Stanley Osher

Stanley Osher bigraphy, stories - American mathematician

Stanley Osher : biography

April 24, 1942 –

Stanley Osher (born April 24, 1942) is an American mathematician, known for his many contributions in shock capturing, level set methods, and PDE-based methods in computer vision and image processing. Osher is a professor at the University of California, Los Angeles (UCLA), Director of Special Projects in the Institute for Pure and Applied Mathematics (IPAM) and member of the California NanoSystems Institute (CNSI) at UCLA. He also has a daughter and a son, Kathryn and Joel, respectively.


  • B.S., Brooklyn College, 1962
  • M.S., New York University, 1964
  • Ph.D., New York University, 1966


  • Fellow of the American Mathematical Society, 2012., retrieved 2013-03-20.
  • Plenary speaker, International Congress of Mathematicians, 2010
  • American Academy of Arts and Sciences, 2009
  • Fellow, Society for Industrial and Applied Mathematics (SIAM), 2009
  • Honorary Doctoral Degree, Hong Kong Baptist University, 2009
  • International Cooperation Award, International Congress of Chinese Mathematicians, 2007
  • Computational and Applied Sciences Award, United States Association for Computational Mechanics, 2007
  • Docteur Honoris Causa, ENS Cachan, France 2006
  • National Academy of Sciences (NAS), 2005
  • SIAM Kleinman Prize, 2005
  • ICIAM Pioneer Prize, 2003
  • Computational Mechanics Award, Japan Society of Mechanical Engineering, 2002
  • NASA Public Service Group Achievement Award, 1992
  • US-Israel BSF Fellow, 1986
  • SERC Fellowship (England), 1982
  • Alfred P. Sloan Fellow, 1972–1974
  • Fulbright Fellow, 1971

Research interests

  • Level set methods for computing moving fronts
  • Approximation methods for hyperbolic conservation laws and Hamilton-Jacobi equations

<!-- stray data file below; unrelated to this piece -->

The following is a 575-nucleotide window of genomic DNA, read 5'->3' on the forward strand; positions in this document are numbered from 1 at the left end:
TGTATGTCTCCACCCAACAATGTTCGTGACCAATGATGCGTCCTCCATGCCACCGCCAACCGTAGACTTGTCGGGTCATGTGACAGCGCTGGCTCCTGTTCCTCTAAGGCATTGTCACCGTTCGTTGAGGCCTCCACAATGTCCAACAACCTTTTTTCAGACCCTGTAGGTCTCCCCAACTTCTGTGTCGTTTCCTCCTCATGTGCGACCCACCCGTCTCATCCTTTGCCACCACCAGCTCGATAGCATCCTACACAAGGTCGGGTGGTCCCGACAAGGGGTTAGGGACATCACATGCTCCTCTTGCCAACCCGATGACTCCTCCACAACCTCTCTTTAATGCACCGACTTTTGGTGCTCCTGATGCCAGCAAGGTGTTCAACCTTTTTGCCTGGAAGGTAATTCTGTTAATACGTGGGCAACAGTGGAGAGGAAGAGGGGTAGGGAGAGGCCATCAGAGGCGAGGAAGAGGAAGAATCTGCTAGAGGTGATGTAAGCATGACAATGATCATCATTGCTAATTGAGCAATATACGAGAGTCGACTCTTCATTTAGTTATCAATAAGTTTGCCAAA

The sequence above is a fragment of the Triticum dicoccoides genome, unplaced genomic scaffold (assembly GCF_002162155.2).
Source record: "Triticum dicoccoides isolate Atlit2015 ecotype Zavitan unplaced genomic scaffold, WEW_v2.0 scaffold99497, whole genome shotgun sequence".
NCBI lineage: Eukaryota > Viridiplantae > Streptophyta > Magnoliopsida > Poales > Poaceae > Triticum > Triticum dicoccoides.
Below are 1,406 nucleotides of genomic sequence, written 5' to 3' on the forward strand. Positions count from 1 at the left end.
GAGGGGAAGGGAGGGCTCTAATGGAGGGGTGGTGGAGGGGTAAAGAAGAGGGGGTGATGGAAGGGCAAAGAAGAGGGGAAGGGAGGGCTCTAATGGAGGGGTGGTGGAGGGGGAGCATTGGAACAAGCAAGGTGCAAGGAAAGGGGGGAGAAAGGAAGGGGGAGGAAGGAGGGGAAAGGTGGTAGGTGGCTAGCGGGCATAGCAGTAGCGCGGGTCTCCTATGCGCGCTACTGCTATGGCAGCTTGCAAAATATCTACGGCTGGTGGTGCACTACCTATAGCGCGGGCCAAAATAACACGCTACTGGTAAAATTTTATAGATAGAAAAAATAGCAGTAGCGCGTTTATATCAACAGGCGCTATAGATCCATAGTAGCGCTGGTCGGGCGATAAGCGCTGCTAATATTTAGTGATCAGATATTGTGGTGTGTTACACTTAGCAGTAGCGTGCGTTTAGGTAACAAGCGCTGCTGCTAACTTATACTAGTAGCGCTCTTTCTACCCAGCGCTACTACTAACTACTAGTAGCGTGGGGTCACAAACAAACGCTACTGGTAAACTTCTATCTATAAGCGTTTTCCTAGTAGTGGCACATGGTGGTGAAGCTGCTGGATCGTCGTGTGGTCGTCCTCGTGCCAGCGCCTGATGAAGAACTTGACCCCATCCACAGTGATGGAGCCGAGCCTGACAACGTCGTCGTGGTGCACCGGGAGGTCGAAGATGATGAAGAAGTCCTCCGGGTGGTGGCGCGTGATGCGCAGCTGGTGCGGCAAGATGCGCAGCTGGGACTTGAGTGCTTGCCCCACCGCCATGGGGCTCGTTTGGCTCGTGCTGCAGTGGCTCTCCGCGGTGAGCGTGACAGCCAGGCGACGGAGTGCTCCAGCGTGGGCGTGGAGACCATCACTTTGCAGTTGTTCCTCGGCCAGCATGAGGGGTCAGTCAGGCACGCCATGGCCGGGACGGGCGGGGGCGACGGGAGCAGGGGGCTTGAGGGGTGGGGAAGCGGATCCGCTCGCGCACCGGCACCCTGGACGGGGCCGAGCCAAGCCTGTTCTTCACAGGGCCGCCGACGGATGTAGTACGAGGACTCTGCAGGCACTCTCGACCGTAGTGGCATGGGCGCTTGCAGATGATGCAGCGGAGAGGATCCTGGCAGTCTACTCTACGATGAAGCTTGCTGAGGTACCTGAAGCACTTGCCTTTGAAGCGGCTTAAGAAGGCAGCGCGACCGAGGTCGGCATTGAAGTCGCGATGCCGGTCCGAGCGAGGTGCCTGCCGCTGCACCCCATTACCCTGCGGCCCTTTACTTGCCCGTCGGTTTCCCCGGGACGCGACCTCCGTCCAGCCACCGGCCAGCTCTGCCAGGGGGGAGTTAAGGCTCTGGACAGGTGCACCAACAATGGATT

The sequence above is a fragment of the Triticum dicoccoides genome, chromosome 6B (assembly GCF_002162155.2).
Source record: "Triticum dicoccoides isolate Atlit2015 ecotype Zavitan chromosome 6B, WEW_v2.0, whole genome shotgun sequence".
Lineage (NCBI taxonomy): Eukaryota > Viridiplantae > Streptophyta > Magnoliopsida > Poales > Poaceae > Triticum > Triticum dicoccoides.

• Total variation(TV) and other PDE-based image processing techniques
  • Scientific computing
  • Applied partial differential equations
  • L1/TV based convex optimization

Osher is listed as an ISI highly cited researcher.

Research contributions

Osher was the inventor (or co-inventor) and developer of many highly successful numerical methods for computational physics, image processing and other fields, including:

  • High resolution numerical schemes to compute flows having shocks and steep gradients, including ENO (essentially non-oscillatory) schemes (with Harten, Chakravarthy, Engquist, Shu), WENO (weighted ENO) schemes (with Liu and Chan), the Osher scheme, the Engquist-Osher scheme, and the Hamilton-Jacobi versions of these methods. These methods have been widely used in computational fluid dynamics (CFD) and related fields.
  • Total variation (TV) based image restoration (with Rudin and Fatemi) and shock filters (with Rudin). These are pioneering – and widely used – methods for PDE based image processing and have also been used for inverse problems.
  • Level set method (with Sethian) for capturing moving interfaces, which has been phenomenally successful as a key tool in PDE based image processing and computer vision, as well as applications in differential geometry, image segmentation, inverse problems, optimal design, Two-phase flow, crystal growth, deposition and etching.
  • Bregman iteration and augmented Lagrangian type methods for L1 and L1-related optimization problems which are fundamental to the fields of compressed sensing, matrix completion, robust principal component analysis, etc.

Osher has founded (or co-founded) three successful companies:

  • (with Rudin)
  • (with Yablonovitch)

Osher has been a thesis advisor for at least 40 PhD students, as well as postdoctoral adviser and collaborator for many applied mathematicians. His Ph.D. students have been evenly distributed among academia and industry and labs, most of them are involved in applying mathematical and computational tools to industrial or scientific application areas.

Books authored

  • S. Osher and R. Fedkiw, "Level Set Methods and Dynamic Implicit Surfaces", Springer-Verlag, New York (2002).
  • S. Osher and N. Paragios, "Geometric Level Set Methods in Imaging, Vision and Graphics", Springer-Verlag, New York (2003).